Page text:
EAST BAGHDAD, Iraq: Forward Operating Base — Night.

Mortar shells splash in the foreground throwing strobes of light that obliterate the darkness. Bullets ping like castanets off a sign post. Soldiers dart for cover as missiles drop through plumes of smoke.

Captain Brian Robert Wilson sits in the corner of his concrete barrack typing on his computer. His mind, elsewhere. Across the room an unannounced rocket penetrates the concrete roof. A beam of moonlight rides piggyback on the shrapnel pushed through a hole cut in the cinder. Wilson screams out a soldier’s name.

EAST BAGHDAD, Iraq: Forward Operating Base — Night.

Mortar shells splash in the foreground throwing strobes of light that obliterate the darkness. Bullets ping like castanets off a sign post. Soldiers dart for cover as missiles drop through plumes of smoke.

Captain Brian Robert Wilson sits in the corner of his concrete barrack typing on his computer. His mind, elsewhere. Across the room an unannounced rocket penetrates the concrete roof. A beam of moonlight rides piggyback on the shrapnel pushed through a hole cut in the cinder. Wilson screams out a soldier’s name. Seconds pass. He yells again and she answers as she emerges covered in dust and debris. A few feet to the left and she would have been obliterated.

An Army of One

Farewell at the Wilsons’ Fort Collins, Colo., home was a Kleenex moment. On Oct. 13, 2005, father, husband and real estate broker Brian Wilson received a Western Union telegram. As a West Point Graduate, class of ’98, he’s eligible for recall. The Army doesn’t forget.

Wilson and his wife just learned they were pregnant. Their new house was about to close. He had opened his own real estate brokerage just four months earlier. A young man has been called to serve the country. Separated, he defined an Army of One.

Fort Bragg. Time passed, but it didn’t stop. Three months later, Captain Wilson left this insane world to find himself thrust into another.

Realtor on a tour of duty

Forward Operating Base was once a center for higher learning. Saddam converted it into a military intelligence base — i.e., a prison. There was an entire wing dedicated to children. Miniature chains and torture devices lie about rusted and silent. The imagined wails, however, were deafening.

Wilson’s mission was civil affairs. Part of his task was to survey local businessmen and learn about the economy. During this time Wilson met two Baghdad real estate brokers. His interview revealed several cultural differences between there and here. MLSs don’t exist in Iraq. Pocket listings rule. Brokers represent sellers only and are commissioned 3 percent. They facilitate the closing. All transactions are cash. A process that dates back to the time of Babylon.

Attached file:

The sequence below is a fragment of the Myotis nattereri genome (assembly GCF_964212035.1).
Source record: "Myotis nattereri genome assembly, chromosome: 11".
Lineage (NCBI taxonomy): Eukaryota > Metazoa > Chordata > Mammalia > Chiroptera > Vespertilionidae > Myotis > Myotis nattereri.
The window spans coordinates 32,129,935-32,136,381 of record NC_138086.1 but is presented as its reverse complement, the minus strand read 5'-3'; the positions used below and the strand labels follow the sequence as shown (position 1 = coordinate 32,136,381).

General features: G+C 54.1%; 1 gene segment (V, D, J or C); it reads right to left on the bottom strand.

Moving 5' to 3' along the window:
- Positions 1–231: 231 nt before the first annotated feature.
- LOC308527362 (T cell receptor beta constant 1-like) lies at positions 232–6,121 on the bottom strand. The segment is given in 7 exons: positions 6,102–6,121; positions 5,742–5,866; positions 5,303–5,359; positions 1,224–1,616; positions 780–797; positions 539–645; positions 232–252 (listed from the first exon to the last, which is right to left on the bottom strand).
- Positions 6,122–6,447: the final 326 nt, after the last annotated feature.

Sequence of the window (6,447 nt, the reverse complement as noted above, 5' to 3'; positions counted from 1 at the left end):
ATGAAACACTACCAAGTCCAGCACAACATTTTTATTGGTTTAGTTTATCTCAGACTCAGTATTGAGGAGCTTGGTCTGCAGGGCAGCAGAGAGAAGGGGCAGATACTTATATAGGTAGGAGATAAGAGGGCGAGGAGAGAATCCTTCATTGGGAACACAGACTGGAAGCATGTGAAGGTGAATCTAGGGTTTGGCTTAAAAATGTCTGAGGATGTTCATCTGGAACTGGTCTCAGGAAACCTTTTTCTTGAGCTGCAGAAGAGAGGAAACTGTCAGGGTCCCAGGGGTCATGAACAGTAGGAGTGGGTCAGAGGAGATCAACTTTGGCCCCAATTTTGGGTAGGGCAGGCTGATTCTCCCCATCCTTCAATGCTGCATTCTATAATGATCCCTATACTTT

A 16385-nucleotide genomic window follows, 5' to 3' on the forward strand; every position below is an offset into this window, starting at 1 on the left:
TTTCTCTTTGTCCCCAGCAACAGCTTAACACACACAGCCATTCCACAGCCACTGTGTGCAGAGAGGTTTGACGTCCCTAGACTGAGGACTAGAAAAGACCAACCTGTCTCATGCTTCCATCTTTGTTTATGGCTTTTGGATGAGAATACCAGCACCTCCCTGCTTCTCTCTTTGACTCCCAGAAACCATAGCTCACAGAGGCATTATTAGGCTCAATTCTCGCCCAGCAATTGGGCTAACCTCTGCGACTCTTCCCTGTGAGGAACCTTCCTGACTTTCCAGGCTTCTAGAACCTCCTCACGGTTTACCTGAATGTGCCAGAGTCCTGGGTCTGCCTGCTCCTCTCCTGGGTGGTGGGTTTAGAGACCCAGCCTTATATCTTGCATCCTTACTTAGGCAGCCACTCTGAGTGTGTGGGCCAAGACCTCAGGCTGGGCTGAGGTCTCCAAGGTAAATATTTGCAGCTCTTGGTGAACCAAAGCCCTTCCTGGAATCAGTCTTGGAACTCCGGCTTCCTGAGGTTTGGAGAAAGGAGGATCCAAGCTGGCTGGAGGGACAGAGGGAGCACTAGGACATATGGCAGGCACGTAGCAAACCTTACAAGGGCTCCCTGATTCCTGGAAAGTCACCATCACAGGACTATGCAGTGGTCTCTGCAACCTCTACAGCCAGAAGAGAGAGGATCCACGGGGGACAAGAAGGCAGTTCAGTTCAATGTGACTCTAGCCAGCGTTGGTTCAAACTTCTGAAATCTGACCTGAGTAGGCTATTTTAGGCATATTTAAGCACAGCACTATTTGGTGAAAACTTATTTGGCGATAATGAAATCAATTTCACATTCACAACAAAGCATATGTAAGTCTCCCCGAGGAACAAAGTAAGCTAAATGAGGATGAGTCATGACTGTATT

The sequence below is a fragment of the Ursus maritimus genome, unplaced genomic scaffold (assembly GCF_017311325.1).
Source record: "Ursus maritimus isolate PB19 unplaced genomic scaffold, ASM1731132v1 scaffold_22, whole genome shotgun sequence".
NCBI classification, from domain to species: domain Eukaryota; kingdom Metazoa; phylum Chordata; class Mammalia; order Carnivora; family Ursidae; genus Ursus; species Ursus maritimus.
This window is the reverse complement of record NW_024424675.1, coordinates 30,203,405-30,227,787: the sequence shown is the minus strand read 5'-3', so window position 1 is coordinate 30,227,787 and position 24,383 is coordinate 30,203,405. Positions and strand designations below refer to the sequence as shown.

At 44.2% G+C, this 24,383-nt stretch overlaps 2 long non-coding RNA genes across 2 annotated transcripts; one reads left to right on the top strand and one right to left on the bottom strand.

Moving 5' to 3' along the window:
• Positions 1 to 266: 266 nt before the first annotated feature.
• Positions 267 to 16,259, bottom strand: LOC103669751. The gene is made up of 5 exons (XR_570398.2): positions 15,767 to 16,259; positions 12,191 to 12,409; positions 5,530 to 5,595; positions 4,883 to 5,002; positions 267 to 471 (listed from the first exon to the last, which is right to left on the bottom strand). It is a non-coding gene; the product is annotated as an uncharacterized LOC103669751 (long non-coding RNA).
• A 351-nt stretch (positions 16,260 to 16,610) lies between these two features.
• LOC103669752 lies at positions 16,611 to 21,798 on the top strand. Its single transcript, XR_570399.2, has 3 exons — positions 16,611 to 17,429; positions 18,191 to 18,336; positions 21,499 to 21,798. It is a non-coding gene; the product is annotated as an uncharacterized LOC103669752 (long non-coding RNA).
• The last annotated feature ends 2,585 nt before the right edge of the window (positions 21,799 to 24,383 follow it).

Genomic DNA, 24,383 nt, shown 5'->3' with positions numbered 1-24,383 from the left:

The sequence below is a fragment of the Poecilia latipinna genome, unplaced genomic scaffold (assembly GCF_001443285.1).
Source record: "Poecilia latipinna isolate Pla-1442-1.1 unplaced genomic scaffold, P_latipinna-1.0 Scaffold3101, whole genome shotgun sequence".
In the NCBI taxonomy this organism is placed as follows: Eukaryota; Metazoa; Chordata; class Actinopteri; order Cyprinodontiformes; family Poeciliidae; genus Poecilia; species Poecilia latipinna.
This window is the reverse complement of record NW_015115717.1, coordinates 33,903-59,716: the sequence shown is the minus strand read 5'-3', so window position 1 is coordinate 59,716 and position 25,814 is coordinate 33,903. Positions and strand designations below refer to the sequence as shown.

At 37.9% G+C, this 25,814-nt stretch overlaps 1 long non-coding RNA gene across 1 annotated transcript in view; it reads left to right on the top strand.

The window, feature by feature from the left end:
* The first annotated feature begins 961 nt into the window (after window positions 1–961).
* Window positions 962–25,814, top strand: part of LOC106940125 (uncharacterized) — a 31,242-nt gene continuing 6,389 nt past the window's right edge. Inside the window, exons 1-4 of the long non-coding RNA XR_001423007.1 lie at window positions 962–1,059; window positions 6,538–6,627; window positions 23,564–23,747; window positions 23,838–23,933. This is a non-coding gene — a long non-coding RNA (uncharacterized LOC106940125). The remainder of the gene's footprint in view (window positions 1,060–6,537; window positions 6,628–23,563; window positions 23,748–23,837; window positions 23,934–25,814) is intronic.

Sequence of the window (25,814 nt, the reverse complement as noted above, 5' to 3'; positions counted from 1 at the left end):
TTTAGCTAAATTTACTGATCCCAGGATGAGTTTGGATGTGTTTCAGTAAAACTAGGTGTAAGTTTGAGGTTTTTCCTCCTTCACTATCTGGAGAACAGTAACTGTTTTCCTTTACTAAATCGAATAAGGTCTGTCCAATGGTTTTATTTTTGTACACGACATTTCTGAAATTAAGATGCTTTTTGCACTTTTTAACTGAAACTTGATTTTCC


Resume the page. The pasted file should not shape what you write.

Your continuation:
Prices are staggering. When Saddam’s regime fell, so did his housing restrictions. A boom ensued. 4-bedroom home with view could become 3-bedroom home with crater overnight and it’d still double or triple in value in a year. As Brian put it, “People will always need a place to live. Real estate will always have value, no matter the micro or macro circumstances.”

Connection to Sanity

The days are bearable, the nights insufferable. Grown men shouldn’t cry themselves to sleep. Grown men don’t lose friends with the same frequency that I lose keys. Captain Wilson learned to stay low, especially after a colleague his age in the same duty station with a wife and kids, who was also in real estate, met fate. The two shared the very same water-cooler conversations we do about the industry. Only difference is we don’t dodge bullets and fail. 

There’s a computer in the barrack with Internet access. With the day’s events over and the fear of what nighttime horror lay ahead, Captain Wilson dials up and connects to the Web. Here’s an excerpt from an e-mail he sent me:

“Over the past year I discovered blogs and podcasts – two things that changed how I thought about real estate. While in my absence, my company sold $98,000,000 in real estate doing it the traditional way, I learned the scope of changes the industry is now just beginning to realize.”

It fascinated me to learn about the sites he surfs in his bunker: Inman News, ActiveRain, Transparent Real Estate, Bloodhound, FBS Blog (Flexmls.com), REALonomics and Rain City Real Estate Guide. These are his destinations. They served as his muse for developing the next new real estate idea.

When he returns from his tour of duty, a business plan will accompany him.

Beyond the boundaries of imagination.

During the last 15 months, Wilson’s imagination went global. Iraq blue-pilled his perspective.

“Had I not been deployed, I would have never come up with my business plan for an online real estate venture. I would have stayed ‘in the weeds’ running a traditional brokerage on a daily basis. In the heat of the day, I didn’t have or make time for bigger thinking.”

Bigger thinking. Many employing it have come from outside real estate. Others, like Captain Wilson, are pure red, white and blue — Realtor blue. What each have in common is the endless possibilities they see in our industry. Great minds are expanding real estate beyond the boundaries of imagination.

Wilson’s message is powerful. If you’re in the weeds, find your own private Iraq.

Salute

Stay low, Captain Wilson. Four more weeks. Come home and introduce yourself to your new babies. One day they’ll thank you for doing your part to ensure that others never see what you’ve seen. You’ve been a great pen pal and I will miss our long-distance missives.

See you at Real Estate Connect in August.

Marc Davison is a national speaker and vice president of OnBoard, a real estate data provider based in New York. Davison previously served as vice president of VREO, a provider of electronic signature and Web site software for the real estate industry. He can be reached at mdavison@onboardllc.com.

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